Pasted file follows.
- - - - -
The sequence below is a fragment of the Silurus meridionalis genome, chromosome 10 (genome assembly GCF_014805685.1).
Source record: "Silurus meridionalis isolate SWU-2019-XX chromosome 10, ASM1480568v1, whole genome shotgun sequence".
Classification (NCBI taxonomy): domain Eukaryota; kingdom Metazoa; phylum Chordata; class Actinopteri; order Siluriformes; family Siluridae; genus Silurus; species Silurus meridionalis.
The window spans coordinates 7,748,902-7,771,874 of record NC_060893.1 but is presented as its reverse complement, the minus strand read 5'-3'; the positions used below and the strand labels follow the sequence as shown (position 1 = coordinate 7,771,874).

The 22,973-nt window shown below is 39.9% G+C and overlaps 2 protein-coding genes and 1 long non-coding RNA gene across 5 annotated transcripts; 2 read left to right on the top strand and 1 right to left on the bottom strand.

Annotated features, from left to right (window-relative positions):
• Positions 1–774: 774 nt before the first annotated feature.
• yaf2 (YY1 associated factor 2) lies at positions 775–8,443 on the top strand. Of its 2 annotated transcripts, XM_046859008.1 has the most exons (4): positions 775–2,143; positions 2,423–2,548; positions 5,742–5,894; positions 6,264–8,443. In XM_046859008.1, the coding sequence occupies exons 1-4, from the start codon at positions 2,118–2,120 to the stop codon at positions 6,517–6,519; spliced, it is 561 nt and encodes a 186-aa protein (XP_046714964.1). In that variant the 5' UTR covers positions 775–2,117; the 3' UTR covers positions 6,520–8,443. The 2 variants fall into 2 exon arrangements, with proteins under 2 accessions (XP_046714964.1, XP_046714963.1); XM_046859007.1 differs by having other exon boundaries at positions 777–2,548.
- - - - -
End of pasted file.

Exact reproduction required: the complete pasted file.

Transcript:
The sequence below is a fragment of the Silurus meridionalis genome, chromosome 10 (genome assembly GCF_014805685.1).
Source record: "Silurus meridionalis isolate SWU-2019-XX chromosome 10, ASM1480568v1, whole genome shotgun sequence".
Classification (NCBI taxonomy): domain Eukaryota; kingdom Metazoa; phylum Chordata; class Actinopteri; order Siluriformes; family Siluridae; genus Silurus; species Silurus meridionalis.
The window spans coordinates 7,748,902-7,771,874 of record NC_060893.1 but is presented as its reverse complement, the minus strand read 5'-3'; the positions used below and the strand labels follow the sequence as shown (position 1 = coordinate 7,771,874).

The 22,973-nt window shown below is 39.9% G+C and overlaps 2 protein-coding genes and 1 long non-coding RNA gene across 5 annotated transcripts; 2 read left to right on the top strand and 1 right to left on the bottom strand.

Annotated features, from left to right (window-relative positions):
• Positions 1–774: 774 nt before the first annotated feature.
• yaf2 (YY1 associated factor 2) lies at positions 775–8,443 on the top strand. Of its 2 annotated transcripts, XM_046859008.1 has the most exons (4): positions 775–2,143; positions 2,423–2,548; positions 5,742–5,894; positions 6,264–8,443. In XM_046859008.1, the coding sequence occupies exons 1-4, from the start codon at positions 2,118–2,120 to the stop codon at positions 6,517–6,519; spliced, it is 561 nt and encodes a 186-aa protein (XP_046714964.1). In that variant the 5' UTR covers positions 775–2,117; the 3' UTR covers positions 6,520–8,443. The 2 variants fall into 2 exon arrangements, with proteins under 2 accessions (XP_046714964.1, XP_046714963.1); XM_046859007.1 differs by having other exon boundaries at positions 777–2,548.